I Sold Vaccuum Cleaners for Two Days Part III
by Michele Christopher
He then submitted the conclusion to "I Sold Vaccuum Cleaners for Two Days."
I Sold Vaccuum Cleaners for Two Days Part III
At ten PM, we pulled up to what I considered a nice-looking house in a decent neighborhood. By nice-looking, I mean there was a minimal amount of animal feces on the front lawn, and by decent neighborhood I mean there weren't cops sucking off drag queens for cigarettes in back alleys (at least, that I could see).
"Now look, I know your first day is tough," said my boss, "so I've decided to bring you here. I have a friend here--good guy--who has bought from us before. That was about ten years ago though, so I think it's time he bought something new. I want you to get in there and give the presentation of a lifetime, you got it? Let him know you're there to sell, and won't take no for an answer."
"But it's ten at night," I protested. "Won't he be a little bit bothered by me showing up?"
My boss just smiled. "I'm not paying you to talk to me boy. I'm paying you to talk to him. Now go."
Before I could remind my boss that he wasn't paying me anything until I actually sold a vaccuum cleaner, he pushed me out the door of the car. I walked up to the house and knocked. Minutes later, a skinny black man half opened the door.
"You're here about the vaccuum cleaner, aren't you?" he asked. His breath smelled like a drink I used to make called the "Eye Opener," and though I can't remember the recipe exactly, I know the main ingredients were cough syrup, tequila, and cod liver oil. It was a nice drink to start the day with, if you didn't have anywhere to go and your toilet wasn't backed up.
"As a matter of fact, I am..."
"Did 'they' send you?" he asked, looking around frantically.
"If by 'they' you mean the Wei Raleigh Sook Corporation, then yes, they..."
He grabbed me by my shirt and pulled me into the house. In the time it took him to activate all twelve of the locks on the door, I was able to take in my surroundings.
In one corner, there were at least twenty guitars. Of all the instruments in the world, the guitar disgusts me the most, primarily because of an unforunate incident in a Mexican prison involving a mariachi band and two large jars of mayonnaise. So I was confused, and more than a little frightened, about why this man might have two, let alone twenty, guitars at his disposal. But, since I saw no mayonnaise laying about, I was able to calm down about it.
I would say the rest of the house was normal, except for the flags. There were flags everywhere. Only three were anything of notice. There was one with a map of the world and a big, spraypainted "X" through it, right next to the Confederate flag, right next to the flag of the Nazi party.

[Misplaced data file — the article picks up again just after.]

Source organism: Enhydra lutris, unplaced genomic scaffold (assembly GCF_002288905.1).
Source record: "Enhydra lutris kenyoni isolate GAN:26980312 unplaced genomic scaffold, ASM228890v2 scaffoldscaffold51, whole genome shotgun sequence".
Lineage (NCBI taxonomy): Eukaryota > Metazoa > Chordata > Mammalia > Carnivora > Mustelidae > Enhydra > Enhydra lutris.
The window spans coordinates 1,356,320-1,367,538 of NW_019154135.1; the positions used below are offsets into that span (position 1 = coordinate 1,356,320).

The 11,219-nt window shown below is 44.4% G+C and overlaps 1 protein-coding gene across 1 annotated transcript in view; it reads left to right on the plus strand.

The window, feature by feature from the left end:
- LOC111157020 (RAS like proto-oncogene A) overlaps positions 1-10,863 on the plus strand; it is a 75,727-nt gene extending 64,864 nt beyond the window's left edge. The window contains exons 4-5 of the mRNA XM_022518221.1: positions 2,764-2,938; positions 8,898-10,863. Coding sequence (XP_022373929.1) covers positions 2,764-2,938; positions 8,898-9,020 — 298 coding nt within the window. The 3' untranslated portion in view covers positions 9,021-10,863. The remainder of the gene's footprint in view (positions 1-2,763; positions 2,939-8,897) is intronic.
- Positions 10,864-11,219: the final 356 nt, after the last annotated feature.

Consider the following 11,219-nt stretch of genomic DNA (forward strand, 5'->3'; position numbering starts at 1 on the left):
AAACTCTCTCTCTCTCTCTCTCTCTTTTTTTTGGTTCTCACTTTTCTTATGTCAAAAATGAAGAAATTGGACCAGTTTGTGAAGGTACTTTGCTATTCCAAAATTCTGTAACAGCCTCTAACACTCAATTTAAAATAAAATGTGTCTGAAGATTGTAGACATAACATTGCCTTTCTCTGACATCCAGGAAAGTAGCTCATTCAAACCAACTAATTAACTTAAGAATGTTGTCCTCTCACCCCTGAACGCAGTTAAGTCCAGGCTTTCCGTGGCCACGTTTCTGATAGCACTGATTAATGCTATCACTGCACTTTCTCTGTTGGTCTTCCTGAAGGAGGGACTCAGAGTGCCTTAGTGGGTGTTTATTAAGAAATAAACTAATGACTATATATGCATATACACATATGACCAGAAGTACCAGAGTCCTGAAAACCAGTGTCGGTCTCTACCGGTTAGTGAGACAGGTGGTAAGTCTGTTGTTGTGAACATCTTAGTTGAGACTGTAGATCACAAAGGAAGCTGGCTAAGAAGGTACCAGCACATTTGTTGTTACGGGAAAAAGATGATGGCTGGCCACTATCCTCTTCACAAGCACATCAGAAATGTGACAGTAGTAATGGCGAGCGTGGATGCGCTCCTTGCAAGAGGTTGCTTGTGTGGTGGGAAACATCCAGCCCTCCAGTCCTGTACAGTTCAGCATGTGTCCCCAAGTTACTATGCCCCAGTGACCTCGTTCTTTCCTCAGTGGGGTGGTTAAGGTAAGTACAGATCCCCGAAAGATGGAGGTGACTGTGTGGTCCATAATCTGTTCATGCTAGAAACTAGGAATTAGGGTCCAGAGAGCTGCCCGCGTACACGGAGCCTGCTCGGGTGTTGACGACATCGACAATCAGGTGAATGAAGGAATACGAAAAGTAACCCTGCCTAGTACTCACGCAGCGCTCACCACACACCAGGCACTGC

"Ah," he said after he had set the final lock (with careful precision, I might add), "I see you're admiring my flags. Yes--the flag. One of the most important pieces of fabric ever to come through a sewing machine. You like sewing machines?" he asked.
"Not as much as I like vaccuums."
"Yes, well, vaccuums are fine and good, but do they make anything?"
Initially, I thought that was a rhetorical question, but he kept waiting for me to answer, so I finally said, "They make your house a clean and pleasant place to live."
"WRONG!" he yelled, throwing his hands up in the air. "They make money for the bureaucrats! They make money for the bigwigs! They make money you and I will never see, brother! How's that for a deal?"
"Doesn't sound like a deal at all to me," I said.
"Exactly." He sighed and walked up to the three flags I had noticed. He pointed to the Confederate flag first. "My great-great grandfather lived in the confederate states. He was lynched for having sex with a white woman. You ever have sex with a white woman?"
"I have," I answered.
"And there wasn't anything criminal about it, was there?"
"Well, I was in Alabama, and the laws are a little lax there..."
"Of course there isn't," he said, not listening. "But he got lynched anyway. So you probably want to know why I have this flag. Same reason I got the Nazi flag--to remind me of the injustice done to people in this world for things they never asked for. And I bet you want to know why I spray-painted on this other beautfully stiched flag. You know who's flag this is? It's the flag of the United Nations. And you know what the United Nations is?"
I stood there befuddled.